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Smart EV charging put to the test in New Zealand first

With the Interim Climate Change Commission calling for the electrification of up to half our national vehicle fleet by 2035, and almost half of those expected to be in Auckland, Vector and Auckland residents have embarked on a trial to test smart technology that could help manage the change. This is the first time a trial of this nature and scale has been conducted in New Zealand.

120 EV users across Auckland have signed up to participate in the trial, in which Vector has installed a 7kW smart EV charger at each participant’s home.

The trial, which was launched by Hon. Phil Twyford, Minister of Transport and MP for Te Atatu, will last for up to 18 months, during which time Vector will work together with participants to collect data on their EV charging preferences and better understand how smart EV charging can satisfy their expectations.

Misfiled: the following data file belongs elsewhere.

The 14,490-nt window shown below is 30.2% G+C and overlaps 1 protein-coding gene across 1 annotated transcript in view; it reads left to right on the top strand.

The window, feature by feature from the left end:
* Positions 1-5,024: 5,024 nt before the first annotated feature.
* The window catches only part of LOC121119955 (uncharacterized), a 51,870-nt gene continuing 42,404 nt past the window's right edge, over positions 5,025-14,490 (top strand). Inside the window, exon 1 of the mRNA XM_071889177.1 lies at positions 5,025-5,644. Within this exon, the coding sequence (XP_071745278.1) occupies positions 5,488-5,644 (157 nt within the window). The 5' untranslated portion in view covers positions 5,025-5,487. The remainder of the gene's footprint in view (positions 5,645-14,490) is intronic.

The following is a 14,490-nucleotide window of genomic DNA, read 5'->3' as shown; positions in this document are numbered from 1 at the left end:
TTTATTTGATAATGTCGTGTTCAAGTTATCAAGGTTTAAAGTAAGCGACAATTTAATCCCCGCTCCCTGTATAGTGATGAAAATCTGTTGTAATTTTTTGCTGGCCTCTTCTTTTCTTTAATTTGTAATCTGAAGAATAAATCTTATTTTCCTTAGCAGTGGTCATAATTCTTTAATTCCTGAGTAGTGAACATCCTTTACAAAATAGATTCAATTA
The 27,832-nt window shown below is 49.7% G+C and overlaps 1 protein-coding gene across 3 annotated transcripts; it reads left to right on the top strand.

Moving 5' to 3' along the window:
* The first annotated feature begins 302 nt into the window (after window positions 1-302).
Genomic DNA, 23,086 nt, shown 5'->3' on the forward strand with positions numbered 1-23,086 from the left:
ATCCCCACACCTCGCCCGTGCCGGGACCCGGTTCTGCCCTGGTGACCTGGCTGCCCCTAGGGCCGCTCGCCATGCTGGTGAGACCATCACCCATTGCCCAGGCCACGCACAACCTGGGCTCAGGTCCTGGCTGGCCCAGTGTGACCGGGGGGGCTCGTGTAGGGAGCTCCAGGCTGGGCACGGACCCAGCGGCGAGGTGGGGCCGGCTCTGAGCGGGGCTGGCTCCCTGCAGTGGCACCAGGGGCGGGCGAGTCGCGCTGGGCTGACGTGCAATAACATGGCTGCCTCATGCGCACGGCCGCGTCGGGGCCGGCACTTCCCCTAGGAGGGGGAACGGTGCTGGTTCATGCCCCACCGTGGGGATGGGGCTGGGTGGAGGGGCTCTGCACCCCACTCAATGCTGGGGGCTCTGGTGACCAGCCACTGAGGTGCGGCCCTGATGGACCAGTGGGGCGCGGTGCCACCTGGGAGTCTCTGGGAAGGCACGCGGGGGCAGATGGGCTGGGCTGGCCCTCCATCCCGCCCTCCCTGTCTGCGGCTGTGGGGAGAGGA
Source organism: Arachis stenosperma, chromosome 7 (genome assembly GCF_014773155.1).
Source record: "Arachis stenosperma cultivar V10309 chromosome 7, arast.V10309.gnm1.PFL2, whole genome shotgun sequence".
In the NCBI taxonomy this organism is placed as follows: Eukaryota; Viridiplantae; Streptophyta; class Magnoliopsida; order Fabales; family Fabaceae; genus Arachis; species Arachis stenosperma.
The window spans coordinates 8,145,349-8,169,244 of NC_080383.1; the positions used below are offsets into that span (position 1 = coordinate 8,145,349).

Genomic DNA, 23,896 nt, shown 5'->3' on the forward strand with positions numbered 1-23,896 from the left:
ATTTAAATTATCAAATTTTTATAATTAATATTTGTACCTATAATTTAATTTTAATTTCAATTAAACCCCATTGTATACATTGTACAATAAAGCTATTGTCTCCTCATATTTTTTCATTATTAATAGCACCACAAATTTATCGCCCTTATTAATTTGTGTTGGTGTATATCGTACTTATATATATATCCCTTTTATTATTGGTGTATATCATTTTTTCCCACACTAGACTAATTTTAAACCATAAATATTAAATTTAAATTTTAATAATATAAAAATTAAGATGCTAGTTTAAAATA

The trial will also determine if optimising EV charging schedules could help alleviate peak demands on the network, a key benefit of which could include avoiding the need to invest in expensive network infrastructure upgrades.

Vector Group CEO, Simon Mackenzie said, “EVs present a large opportunity for New Zealand to reduce carbon emissions, increase energy security and improve air quality. However, if uptake is left unmanaged, the distribution network will start to become constrained and require costly reinforcement.”